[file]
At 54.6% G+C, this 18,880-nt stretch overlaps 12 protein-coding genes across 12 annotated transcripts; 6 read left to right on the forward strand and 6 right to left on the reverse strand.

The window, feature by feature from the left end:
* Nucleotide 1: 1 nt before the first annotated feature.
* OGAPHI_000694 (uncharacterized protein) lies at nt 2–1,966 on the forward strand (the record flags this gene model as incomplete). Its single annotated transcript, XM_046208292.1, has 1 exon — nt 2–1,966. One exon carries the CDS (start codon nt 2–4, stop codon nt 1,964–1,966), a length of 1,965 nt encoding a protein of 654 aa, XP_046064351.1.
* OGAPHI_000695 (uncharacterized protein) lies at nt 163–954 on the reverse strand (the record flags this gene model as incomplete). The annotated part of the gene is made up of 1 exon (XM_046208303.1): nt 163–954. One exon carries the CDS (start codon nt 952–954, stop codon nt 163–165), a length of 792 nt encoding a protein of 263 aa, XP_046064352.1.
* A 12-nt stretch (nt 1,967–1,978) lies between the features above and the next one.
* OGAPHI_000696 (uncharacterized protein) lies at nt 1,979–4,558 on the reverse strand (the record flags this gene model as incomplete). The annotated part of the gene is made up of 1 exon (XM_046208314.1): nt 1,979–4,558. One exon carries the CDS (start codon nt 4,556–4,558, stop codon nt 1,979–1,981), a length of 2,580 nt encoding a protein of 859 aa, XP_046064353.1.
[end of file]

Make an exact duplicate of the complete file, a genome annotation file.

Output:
At 54.6% G+C, this 18,880-nt stretch overlaps 12 protein-coding genes across 12 annotated transcripts; 6 read left to right on the forward strand and 6 right to left on the reverse strand.

The window, feature by feature from the left end:
* Nucleotide 1: 1 nt before the first annotated feature.
* OGAPHI_000694 (uncharacterized protein) lies at nt 2–1,966 on the forward strand (the record flags this gene model as incomplete). Its single annotated transcript, XM_046208292.1, has 1 exon — nt 2–1,966. One exon carries the CDS (start codon nt 2–4, stop codon nt 1,964–1,966), a length of 1,965 nt encoding a protein of 654 aa, XP_046064351.1.
* OGAPHI_000695 (uncharacterized protein) lies at nt 163–954 on the reverse strand (the record flags this gene model as incomplete). The annotated part of the gene is made up of 1 exon (XM_046208303.1): nt 163–954. One exon carries the CDS (start codon nt 952–954, stop codon nt 163–165), a length of 792 nt encoding a protein of 263 aa, XP_046064352.1.
* A 12-nt stretch (nt 1,967–1,978) lies between the features above and the next one.
* OGAPHI_000696 (uncharacterized protein) lies at nt 1,979–4,558 on the reverse strand (the record flags this gene model as incomplete). The annotated part of the gene is made up of 1 exon (XM_046208314.1): nt 1,979–4,558. One exon carries the CDS (start codon nt 4,556–4,558, stop codon nt 1,979–1,981), a length of 2,580 nt encoding a protein of 859 aa, XP_046064353.1.